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|Philip Henry Sheridan
Philip Henry Sheridan was born on March 6, 1831. The exact place of his birth is unknown, for he was apparently born sometime between his parents' emigration from Ireland and their settlement in Somerset, Ohio. Appointed to West Point in 1848, Sheridan graduated thirty-fourth of fifty-two cadets in 1853 and was assigned to Fort Duncan, Texas, with the First United States Infantry. In late 1855 he was transferred to the Pacific Northwest, where he served until the Civil War started.
Nicknamed "Little Phil" because he only stood 5 feet 5 inches tall, Sheridan became one of the top three Northern heroes of the war, along with Ulysses S. Grant and William T. Sherman. A Lieutenant when the war started, he attained the rank of Major General by the war's end. He commanded divisions at the battles of Perryville, Kentucky (October 1862), Stones River, Tennessee (December 1862), Chickamauga, Georgia (September 1863), and Chattanooga, Tennessee (November 1863). In 1864 he was made Commander of the Cavalry Corps of the Army of the Potomac in the Eastern Theater. He led a raid on Richmond, Virginia (May 1864), devastated the Shenandoah Valley (August 1864-March 1865), and helped force the surrender of Robert E. Lee at Appomattox, Virginia (April 1865).
On March 19, 1867, Sheridan assumed command of the Fifth Military District (Texas and Louisiana), with headquarters in New Orleans, Louisiana. An advocate for freedmen, Sheridan severely limited voter registration for former Confederates and then required that only registered voters (including black men) be eligible to serve on juries. On July 30, 1867, he removed Texas Governor James W. Throckmorton, a former Confederate, from office, saying he was an "impediment to the reconstruction of the State."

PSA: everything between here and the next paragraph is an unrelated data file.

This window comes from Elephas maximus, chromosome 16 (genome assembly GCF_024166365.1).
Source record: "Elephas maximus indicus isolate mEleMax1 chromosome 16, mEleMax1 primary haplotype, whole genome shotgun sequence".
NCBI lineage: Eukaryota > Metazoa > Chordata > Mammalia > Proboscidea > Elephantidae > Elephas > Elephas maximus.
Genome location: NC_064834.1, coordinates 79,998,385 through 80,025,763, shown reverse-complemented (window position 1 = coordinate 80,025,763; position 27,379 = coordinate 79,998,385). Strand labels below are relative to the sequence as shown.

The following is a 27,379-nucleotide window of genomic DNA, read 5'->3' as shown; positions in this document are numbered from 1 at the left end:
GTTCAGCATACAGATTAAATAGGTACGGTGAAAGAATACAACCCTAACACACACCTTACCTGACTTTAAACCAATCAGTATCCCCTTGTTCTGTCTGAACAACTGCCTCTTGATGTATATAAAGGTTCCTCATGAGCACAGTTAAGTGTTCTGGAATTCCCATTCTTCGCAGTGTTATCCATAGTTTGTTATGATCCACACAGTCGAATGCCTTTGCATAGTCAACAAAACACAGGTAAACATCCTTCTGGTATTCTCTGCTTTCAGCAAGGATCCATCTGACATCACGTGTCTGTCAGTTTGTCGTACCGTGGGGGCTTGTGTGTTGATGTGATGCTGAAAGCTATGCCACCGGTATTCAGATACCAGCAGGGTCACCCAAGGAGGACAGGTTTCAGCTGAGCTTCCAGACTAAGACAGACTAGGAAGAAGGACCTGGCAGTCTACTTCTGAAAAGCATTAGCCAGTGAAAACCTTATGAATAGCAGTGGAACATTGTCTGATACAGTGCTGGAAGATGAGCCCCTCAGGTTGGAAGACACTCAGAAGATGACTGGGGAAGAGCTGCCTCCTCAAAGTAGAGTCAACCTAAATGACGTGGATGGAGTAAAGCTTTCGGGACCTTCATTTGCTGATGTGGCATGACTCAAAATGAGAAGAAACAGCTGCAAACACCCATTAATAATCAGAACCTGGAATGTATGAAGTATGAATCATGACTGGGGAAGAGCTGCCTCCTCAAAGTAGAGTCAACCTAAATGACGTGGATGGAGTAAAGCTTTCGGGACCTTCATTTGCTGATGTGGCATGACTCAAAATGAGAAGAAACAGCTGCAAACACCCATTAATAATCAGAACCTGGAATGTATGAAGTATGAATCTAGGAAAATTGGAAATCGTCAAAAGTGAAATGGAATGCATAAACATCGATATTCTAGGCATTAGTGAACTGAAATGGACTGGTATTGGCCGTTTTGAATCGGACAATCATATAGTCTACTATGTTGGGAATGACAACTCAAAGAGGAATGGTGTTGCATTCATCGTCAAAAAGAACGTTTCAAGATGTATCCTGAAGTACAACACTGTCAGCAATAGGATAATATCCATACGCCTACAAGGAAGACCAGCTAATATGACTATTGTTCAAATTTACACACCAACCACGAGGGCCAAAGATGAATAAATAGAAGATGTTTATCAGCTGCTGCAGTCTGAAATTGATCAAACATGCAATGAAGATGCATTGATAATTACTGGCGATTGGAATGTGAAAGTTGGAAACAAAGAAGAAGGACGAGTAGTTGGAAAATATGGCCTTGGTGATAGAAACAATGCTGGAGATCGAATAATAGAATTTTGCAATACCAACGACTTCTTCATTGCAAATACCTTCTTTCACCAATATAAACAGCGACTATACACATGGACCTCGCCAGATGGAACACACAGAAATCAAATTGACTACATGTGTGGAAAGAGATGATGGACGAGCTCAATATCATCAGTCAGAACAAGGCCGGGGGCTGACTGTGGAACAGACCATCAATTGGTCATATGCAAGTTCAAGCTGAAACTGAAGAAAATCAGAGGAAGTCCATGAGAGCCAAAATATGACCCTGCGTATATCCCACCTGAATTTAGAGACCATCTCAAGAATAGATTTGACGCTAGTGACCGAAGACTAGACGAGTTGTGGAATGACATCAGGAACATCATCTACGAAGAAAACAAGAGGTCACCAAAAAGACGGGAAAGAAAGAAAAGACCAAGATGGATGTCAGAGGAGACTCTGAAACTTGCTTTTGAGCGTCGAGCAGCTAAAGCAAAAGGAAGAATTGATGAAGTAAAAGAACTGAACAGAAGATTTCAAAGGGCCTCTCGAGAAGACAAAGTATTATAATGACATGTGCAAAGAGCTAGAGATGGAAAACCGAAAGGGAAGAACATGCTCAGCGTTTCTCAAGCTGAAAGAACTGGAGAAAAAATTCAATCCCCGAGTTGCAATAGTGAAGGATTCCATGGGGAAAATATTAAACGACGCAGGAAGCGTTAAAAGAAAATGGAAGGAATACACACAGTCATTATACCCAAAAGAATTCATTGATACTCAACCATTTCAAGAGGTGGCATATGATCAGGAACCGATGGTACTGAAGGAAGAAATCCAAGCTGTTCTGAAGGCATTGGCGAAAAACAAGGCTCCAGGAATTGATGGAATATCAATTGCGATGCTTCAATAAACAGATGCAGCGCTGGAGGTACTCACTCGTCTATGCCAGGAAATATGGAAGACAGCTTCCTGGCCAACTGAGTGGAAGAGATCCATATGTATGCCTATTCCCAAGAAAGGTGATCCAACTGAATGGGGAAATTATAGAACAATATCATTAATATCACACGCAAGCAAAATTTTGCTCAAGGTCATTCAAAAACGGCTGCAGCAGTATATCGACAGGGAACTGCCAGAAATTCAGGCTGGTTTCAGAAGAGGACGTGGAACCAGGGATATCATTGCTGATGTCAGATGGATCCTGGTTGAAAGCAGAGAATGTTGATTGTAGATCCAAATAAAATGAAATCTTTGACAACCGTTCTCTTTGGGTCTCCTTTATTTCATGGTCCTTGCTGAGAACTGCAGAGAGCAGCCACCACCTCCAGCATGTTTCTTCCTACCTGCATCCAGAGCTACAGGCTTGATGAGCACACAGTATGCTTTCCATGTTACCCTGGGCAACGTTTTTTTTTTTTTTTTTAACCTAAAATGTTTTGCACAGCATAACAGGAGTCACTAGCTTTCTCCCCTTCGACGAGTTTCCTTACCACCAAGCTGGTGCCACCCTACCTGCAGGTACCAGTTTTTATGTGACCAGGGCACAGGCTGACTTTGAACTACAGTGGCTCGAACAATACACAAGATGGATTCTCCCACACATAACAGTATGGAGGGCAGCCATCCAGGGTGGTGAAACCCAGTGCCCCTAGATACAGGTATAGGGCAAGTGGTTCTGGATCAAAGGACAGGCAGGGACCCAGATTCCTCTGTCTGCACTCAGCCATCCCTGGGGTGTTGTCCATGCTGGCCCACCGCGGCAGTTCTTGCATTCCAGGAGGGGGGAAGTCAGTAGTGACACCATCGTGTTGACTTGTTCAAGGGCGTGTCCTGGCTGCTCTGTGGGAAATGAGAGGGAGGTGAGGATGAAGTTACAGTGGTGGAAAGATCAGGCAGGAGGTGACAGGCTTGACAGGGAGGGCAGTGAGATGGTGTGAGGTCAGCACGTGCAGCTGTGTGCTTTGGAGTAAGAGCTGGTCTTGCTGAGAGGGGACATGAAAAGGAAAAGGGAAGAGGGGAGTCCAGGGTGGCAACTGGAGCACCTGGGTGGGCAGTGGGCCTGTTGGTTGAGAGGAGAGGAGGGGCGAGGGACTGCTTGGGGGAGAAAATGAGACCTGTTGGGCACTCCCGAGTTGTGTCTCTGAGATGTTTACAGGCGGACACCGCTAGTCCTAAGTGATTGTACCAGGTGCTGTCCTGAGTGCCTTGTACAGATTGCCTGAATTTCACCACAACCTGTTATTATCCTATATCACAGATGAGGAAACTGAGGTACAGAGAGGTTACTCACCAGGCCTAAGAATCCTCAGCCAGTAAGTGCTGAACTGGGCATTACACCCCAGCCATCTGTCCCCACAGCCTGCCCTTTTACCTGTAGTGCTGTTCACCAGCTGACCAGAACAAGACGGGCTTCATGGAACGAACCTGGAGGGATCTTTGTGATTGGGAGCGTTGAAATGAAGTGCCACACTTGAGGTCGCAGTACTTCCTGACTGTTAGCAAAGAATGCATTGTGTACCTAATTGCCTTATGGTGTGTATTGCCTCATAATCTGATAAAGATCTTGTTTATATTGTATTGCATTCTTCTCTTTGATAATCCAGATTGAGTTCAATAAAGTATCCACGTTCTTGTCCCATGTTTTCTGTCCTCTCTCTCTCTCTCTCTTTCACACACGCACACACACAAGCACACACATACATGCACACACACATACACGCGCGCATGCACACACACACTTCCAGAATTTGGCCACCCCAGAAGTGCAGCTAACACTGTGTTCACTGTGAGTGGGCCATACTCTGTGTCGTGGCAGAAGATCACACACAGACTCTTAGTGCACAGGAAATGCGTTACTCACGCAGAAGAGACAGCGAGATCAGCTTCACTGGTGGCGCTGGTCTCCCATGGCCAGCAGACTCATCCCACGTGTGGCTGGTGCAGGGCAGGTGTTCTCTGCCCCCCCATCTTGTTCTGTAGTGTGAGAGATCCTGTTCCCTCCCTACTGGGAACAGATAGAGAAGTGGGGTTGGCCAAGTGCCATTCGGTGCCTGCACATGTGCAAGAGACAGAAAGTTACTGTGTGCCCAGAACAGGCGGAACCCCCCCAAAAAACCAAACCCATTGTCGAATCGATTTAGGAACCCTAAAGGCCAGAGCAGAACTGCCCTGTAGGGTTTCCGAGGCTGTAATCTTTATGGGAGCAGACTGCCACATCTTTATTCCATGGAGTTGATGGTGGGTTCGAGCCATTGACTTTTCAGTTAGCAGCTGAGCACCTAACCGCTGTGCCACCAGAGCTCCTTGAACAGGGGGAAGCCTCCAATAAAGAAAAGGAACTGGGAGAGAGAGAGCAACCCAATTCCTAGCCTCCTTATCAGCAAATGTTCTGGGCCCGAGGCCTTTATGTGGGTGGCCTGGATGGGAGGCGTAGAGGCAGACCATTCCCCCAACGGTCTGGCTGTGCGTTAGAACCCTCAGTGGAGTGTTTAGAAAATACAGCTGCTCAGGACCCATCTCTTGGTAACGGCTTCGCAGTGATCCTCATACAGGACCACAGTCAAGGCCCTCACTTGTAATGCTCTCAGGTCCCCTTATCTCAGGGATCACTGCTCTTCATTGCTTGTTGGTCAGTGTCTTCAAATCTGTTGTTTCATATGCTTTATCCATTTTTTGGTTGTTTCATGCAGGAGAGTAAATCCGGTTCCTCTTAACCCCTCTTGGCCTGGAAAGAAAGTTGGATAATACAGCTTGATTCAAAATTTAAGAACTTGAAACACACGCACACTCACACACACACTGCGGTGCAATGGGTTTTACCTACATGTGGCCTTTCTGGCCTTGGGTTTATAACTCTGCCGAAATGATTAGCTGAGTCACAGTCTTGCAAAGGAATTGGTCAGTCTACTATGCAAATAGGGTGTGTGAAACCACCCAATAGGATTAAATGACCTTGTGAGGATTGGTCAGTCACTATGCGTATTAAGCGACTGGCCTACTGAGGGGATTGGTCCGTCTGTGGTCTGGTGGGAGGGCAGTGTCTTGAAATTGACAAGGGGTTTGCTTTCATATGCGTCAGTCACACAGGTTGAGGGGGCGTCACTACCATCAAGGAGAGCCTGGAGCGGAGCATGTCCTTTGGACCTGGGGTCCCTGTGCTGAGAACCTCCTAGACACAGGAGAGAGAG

Sheridan next commanded the Department of the Missouri, with headquarters at Fort Leavenworth, Kansas, where he organized a successful winter campaign led by Lieutenant-Colonel George A. Custer against the southern Cheyennes in Indian Territory (1868-1869).
In 1869, Sheridan became commander of the Military Division of the Missouri, with headquarters at Chicago, Illinois. In this capacity he directed that five army field forces converge on the Texas Panhandle in what became the largest single action against the Comanches and Kiowas. Thanks to the victory of Colonel Ronald S. MacKenzie at Palo Duro Canyon on September 28, 1874, the campaign was a major success.
On June 3, 1875, Sheridan married Irene Rucker, daughter of General Daniel H. Rucker.
After William T. Sherman retired on November 1, 1883, Sheridan became Commanding General of the United States Army. On June 1, 1888, Congress promoted him to full General. He died of heart disease at Nonquitt, Massachusetts, on August 5, 1888, while still on active duty, and is buried at Arlington National Cemetery. His memoirs, Personal Memoirs of P.H. Sheridan, were completed shortly before his death.
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